Successful installation of the first 7-metre straight section in the ESRF storage ring


The straight section on ID23 is the first at the ESRF to be lengthened from 5 metres to 7 metres as part of the ongoing upgrade of the accelerator complex.

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Since 2006 the ESRF has operated with a 16-fold storage ring lattice that no longer uses the quadrupole magnets located on each side of the 32 straight sections. These quadrupoles have been removed from eight insertion device (ID) straight sections and the extra space available has enabled the straight sections to be extend from 5 metres to 6 metres. 

To further lengthen an ID straight section, a local modification of the optics is required, as well as the installation of new shorter and more powerful quadrupoles. But a modification of the optics in one cell breaks the original symmetry of the storage ring, which has, until now, operated with 16 identical superperiods. The asymmetry of the lattice may enhance the sensitivity of the machine to magnetic imperfections; however thorough studies showed the asymmetry would not affect the lifetime. 

The extension of the ID23 straight section required a large amount of preparation during the months prior to the four-week shutdown of the accelerator complex, from mid-December to mid-January, when the installation was finalised.

View of Cell 23 7 metre straight section   

The first 7-metre straight section during installation on ID23 in January 2013.


Optics are controlled at the level of the cell

New high gradient quadrupoles (25 T/m) were designed. Two shorter girders supporting two quadrupoles and two sextupoles were pre-assembled, measured and adjusted in the autumn and have now replaced those on either side of the straight section. These magnets are equipped with independent power supplies that provide control of the lattice over the cell, rather than over a whole magnet family as in the past.

High gradient quadrupole magnet  

Installation of a high gradient quadrupole magnet on ID23.

New vacuum chambers and associated mechanical supports and new chicane magnets were also mounted on this section during the shutdown.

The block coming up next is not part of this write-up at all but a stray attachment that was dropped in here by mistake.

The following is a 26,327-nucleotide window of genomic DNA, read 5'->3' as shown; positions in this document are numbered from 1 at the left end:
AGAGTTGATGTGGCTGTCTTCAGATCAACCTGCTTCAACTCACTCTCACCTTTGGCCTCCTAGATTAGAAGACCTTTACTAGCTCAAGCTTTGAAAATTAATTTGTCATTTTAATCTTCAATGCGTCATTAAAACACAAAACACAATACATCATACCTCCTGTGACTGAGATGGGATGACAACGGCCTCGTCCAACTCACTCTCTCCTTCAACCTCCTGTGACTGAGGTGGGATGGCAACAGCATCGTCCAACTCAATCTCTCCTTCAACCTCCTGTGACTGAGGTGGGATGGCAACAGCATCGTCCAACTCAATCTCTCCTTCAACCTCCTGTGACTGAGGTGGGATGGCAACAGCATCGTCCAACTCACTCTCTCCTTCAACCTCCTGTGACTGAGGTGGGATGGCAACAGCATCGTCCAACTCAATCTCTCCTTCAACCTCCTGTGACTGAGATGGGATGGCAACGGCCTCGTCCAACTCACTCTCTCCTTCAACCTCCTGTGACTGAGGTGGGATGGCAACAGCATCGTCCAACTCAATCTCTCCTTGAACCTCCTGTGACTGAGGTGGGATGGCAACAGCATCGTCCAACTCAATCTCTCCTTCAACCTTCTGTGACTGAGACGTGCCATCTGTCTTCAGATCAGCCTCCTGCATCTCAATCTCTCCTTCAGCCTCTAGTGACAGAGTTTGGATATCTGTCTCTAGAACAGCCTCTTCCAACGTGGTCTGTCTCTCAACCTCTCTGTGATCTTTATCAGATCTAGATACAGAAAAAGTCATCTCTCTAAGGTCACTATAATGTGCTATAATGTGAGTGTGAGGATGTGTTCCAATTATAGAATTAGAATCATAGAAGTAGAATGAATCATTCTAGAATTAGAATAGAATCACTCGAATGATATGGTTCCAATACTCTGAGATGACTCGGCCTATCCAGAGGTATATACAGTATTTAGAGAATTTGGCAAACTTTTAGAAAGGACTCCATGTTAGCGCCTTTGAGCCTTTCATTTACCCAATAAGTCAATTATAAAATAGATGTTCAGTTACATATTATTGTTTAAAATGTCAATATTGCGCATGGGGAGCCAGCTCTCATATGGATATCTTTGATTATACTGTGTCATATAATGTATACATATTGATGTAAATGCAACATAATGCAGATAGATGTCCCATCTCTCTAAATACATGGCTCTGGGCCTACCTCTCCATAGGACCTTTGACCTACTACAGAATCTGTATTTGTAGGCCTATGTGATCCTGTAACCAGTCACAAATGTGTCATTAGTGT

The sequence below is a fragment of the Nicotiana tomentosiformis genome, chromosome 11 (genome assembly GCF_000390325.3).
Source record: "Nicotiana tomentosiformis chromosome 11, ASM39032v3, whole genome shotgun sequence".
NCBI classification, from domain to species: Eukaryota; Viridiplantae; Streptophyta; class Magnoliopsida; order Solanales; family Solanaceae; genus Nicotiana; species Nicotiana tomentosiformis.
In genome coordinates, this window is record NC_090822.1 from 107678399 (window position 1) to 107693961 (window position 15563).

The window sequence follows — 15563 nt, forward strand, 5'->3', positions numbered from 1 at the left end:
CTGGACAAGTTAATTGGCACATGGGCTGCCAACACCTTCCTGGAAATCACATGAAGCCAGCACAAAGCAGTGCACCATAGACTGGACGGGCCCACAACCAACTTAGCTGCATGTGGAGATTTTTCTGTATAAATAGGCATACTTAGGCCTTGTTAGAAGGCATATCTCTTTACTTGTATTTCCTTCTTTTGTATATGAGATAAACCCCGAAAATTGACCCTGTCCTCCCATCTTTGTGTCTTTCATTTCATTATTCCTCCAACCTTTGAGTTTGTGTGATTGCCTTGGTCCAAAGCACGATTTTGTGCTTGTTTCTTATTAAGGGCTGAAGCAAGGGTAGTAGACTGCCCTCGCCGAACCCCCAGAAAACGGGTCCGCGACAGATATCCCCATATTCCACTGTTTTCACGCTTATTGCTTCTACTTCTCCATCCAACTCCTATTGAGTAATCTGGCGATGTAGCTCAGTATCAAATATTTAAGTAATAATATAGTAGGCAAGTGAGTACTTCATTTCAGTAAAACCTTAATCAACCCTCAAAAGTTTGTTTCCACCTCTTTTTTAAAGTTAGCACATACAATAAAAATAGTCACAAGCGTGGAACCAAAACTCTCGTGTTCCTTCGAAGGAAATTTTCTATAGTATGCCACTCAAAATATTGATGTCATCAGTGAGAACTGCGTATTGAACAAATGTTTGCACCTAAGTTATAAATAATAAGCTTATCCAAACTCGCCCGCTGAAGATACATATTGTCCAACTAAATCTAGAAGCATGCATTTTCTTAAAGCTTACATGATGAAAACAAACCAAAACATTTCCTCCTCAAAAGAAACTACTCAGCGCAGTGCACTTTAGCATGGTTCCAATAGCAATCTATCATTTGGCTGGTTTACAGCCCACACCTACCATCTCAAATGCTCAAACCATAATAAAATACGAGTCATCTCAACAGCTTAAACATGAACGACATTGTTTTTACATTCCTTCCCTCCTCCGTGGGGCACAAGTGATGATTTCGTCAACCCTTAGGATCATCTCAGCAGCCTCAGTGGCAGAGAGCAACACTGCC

The machine was restarted on 17th January without any major difficulties. Conditioning was carried out over four days and beam parameters rapidly reached nominal values despite the large number of modifications induced by this project. User service mode resumed, as scheduled, at 8 a.m. on 22nd January.


Preparation for the future

Two identical 1.6 metre-long canted undulators were re-installed for the ID23 beamline. The space between the two undulators will accommodate three single cell RF cavities, scheduled for installation during the summer 2013 shutdown. This modified configuration of RF cavities provides grounds for the creation of new beamlines on sectors currently occupied by the present five-cell RF cavities. 

Until the RF cavities are housed on ID23 during the summer 2013 shutdown, an additional quadrupole will be installed in the space available and powered only during machine dedicated studies. The aim is to test the possibility of splitting a long straight section into two halves with a small vertical β lattice of 1.5m in the middle of each half. This mini-beta configuration introduces the potential, for the future, of reducing the undulator gaps down to 4mm. These tests will enable the ESRF to measure the impact of this major change to storage ring optics on machine performance, especially on its injection efficiency and lifetime.

This extensive project, which included reconstructing part of an arc of a cell, as well as the whole straight section, was also an excellent exercise in view of future works towards a new storage ring lattice.

Text by Kirstin Colvin

Top image: 3-D model of new design, high gradient quadrupole installed at ID23. Credit image: G. Le Bec, ESRF.